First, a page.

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Kawhi Leonard’s Rise to the Top

As the Spurs make their usual march toward the post-season, Kawhi Leonard makes a simultaneous march towards stardom. The 2013-14 NBA Finals MVP has emerged down the stretch for the Spurs as not only a stopper on the defense end of the floor, but a true go-to-guy on offense and team leader for one of the most celebrated franchises of the last 20 years.

It’s easy to see why some may be skeptical about the 23-year-old Leonard becoming the leader of a team that still features Tim Duncan, Manu Ginobili, and Tony Parker. You don’t have to take my word for it; Parker says the same thing to Andrew Keh of the New York Times:

“It’s going to be Kawhi’s team, anyway,” Parker said. “Timmy transitioned to Manu, Manu transitioned to me, and now it’s going to be transitioned to Kawhi. I’ll try my best to stay aggressive and be involved, but Kawhi is going to be the man.”

That’s really high praise from one of the best point guards in the league, a multiple-time NBA champion, and a guy who’s just 32 years old. Lots of Hall of Fame caliber point guards have played well into their late 30s, including Steve Nash, Jason Kidd, John Stockton, and Gary Payton. Leonard must be a real talent for Parker to be so willing to give up his role as team leader to a kid that wasn’t even alive when Michael Jordan and the Bulls won their first championship.

The Spurs are currently chasing down the Rockets for the lead in the Southwest Division, which could vault them as high as the second seed in the West. For a team that’s sat in the sixth spot for pretty much the entire season, this would be a massive jump. If you’re looking for reasons why they’ve climbed so quickly, don’t look at the traditional reasons the Spurs always sneak up on you. Sure, the usual guys have done their thing too, but Kawhi Leonard has been out-of-this-world good.

Over the last 22 games for the Spurs, Leonard is averaging 19.6 points on 54.9 percent shooting and 40.6 percent three-point shooting, to go along with 6.6 rebounds and 2.8 steals. The Spurs record in those games is 19-3, and they’re averaging a margin of victory of 14.9 points during that stretch. It’s kind of a joke how good the Spurs have been; of their 19 victories, only one has been by less than 10 points (they beat the Nuggets by nine on March 6th). Their three losses have all been close, as the largest margin of defeat they’ve suffered is seven points.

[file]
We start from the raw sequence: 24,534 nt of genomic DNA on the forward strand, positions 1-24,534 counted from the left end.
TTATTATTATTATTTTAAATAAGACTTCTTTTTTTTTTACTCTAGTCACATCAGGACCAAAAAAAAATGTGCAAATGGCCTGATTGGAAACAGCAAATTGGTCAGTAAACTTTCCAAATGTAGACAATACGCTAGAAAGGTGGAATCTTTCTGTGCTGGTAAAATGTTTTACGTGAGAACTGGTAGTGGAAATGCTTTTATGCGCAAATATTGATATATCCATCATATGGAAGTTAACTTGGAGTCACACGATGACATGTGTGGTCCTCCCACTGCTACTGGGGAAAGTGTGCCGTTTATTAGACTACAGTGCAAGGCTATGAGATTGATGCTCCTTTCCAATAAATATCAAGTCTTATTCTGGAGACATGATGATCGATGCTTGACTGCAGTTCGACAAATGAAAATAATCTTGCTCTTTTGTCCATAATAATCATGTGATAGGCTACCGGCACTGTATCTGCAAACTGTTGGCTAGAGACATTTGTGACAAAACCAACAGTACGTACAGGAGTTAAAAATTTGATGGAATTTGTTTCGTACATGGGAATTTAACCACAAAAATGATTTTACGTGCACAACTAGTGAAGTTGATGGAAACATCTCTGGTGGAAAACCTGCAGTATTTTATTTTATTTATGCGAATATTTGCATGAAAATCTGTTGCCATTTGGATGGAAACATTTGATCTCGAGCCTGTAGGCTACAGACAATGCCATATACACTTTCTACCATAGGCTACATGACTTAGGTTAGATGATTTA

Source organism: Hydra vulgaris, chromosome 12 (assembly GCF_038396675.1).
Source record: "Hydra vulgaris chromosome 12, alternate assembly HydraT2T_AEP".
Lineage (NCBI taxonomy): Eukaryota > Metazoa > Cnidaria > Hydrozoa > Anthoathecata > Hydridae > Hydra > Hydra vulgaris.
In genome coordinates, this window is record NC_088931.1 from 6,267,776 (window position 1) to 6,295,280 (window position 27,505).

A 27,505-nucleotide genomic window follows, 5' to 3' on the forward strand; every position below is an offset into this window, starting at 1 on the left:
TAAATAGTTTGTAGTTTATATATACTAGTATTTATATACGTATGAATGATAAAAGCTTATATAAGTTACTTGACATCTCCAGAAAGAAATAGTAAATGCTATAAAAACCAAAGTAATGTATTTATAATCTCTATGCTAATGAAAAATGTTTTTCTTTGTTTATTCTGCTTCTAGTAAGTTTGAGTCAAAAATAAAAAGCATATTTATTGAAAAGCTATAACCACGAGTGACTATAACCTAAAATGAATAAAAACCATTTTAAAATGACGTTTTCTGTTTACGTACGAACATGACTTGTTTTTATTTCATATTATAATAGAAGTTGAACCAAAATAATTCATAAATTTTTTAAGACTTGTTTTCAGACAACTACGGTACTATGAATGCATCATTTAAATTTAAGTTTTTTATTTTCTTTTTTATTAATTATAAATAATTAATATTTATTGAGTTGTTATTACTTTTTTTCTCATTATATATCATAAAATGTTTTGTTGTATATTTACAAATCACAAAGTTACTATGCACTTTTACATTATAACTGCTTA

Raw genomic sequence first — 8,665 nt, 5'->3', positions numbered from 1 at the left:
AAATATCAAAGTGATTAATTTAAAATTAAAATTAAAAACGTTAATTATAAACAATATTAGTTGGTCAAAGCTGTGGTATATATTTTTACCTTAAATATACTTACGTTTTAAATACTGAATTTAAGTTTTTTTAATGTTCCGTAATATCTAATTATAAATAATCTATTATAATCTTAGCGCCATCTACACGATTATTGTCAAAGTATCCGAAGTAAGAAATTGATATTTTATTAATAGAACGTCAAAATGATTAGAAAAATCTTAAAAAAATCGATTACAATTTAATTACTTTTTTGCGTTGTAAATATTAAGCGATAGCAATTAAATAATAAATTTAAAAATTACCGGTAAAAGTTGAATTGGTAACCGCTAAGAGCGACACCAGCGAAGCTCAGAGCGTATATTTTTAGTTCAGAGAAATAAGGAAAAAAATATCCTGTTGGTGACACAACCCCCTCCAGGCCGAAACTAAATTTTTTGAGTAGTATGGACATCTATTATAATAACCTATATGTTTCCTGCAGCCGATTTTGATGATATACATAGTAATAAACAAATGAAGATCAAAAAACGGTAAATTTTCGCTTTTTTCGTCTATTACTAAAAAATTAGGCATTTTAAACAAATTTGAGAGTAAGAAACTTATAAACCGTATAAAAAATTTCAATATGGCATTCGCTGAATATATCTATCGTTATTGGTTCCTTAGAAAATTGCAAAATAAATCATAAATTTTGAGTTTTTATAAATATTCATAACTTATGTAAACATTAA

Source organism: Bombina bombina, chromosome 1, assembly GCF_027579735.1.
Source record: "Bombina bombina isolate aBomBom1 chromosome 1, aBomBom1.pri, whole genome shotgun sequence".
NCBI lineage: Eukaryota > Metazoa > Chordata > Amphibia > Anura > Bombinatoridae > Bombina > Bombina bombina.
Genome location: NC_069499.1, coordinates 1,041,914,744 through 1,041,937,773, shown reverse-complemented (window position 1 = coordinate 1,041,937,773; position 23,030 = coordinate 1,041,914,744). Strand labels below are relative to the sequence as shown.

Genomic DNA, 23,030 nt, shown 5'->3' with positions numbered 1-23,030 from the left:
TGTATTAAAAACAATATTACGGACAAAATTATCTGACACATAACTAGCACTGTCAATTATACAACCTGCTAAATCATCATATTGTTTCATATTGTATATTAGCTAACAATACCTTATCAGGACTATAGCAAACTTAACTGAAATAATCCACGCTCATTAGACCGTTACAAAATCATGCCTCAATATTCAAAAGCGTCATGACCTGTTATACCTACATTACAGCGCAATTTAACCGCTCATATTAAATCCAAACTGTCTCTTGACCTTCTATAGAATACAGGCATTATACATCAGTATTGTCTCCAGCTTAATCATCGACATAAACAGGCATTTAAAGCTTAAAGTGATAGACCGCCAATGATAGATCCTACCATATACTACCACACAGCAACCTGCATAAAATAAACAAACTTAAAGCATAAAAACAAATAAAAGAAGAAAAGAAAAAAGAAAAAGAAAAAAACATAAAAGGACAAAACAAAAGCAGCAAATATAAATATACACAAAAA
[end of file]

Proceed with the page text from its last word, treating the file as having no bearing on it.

It’s been an interesting rise to the top for Kawhi Leonard. He was a relative unknown from San Diego State University, drafted 15th overall by the Pacers in 2011 and subsequently traded to the Spurs for George Hill. Hill is a good point guard and a nice player, but you can only wonder how much the Pacers are kicking themselves over that deal. A pairing of Paul George and Kawhi Leonard would be a nightmare for the rest of the NBA for the next five-plus seasons.

NBA: MAR 12 Cavaliers at Spurs

Kawhi Leonard is emerging as a leader for the Spurs.


Leonard came into the league as a raw player with some skills and a willingness to play defense, and he fit right into the coach Gregg Popovich’s scheme. He’s only gotten better and better on defense, finishing seventh in the NBA in defensive rating last season and currently leading the league in that stat this season. He’s also averaging 2.3 steals per game this season, which also leads the NBA. To say he’s a serious candidate for Defensive Player of the Year is an understatement; if I had a vote he’d probably get it, albeit in a close battle with DeAndre Jordan of the Clippers.

But his offense is the portion of his game that’s come on lately, and that’s what’s turning him from “really good player” to “budding superstar.” For more on how it’s happened for him, I take you back to that article from the NY Times:

“Over the past few weeks, the Spurs have been running more isolation plays for Leonard, who missed time this season with a torn ligament in his right hand. His muscular body has posed a challenge for defenders. He has found a sweet spot along the baseline, where he comfortably sinks hook shots and jump shots.

“He’s just becoming more confident in what he does,” Spurs Coach Gregg Popovich said. “It’s just feeling a little bit more natural and not forced. He understands that I trust him. We go to him a little bit more.”

Going back to their inaugural season in the NBA in 1976-1977, the San Antonio Spurs have made the playoffs all but four times. Going back to 1990, they’ve only missed the playoffs one time, and that was the 1996-1997 season that they bottomed out and landed the top overall pick in the draft, which of course they used on Tim Duncan. Since Popovich’s first full season as coach, the Spurs have averaged 57.5 wins per season in non-lockout years.

How have the Spurs done it? Over the long haul, they’ve had a lot of great players with their franchise. George Gervin, Artis Gilmore, Terry Cummings, David Robinson, Sean Elliott, Duncan, Ginobili, Parker; the list goes on and on. As the Spurs have seen the sun rise and then set on their stars, they’ve had someone ready to come in and take the reigns.

This may be the final run for the Spurs as they’re currently constructed. Duncan is 38 years old and Ginobili is 37. Even if these guys come back next season, it’s fair to wonder how much they’ll have left. But as for the future of the franchise, I’m certain they’re in good hands.

You can now add Leonard to that list. This is his team.

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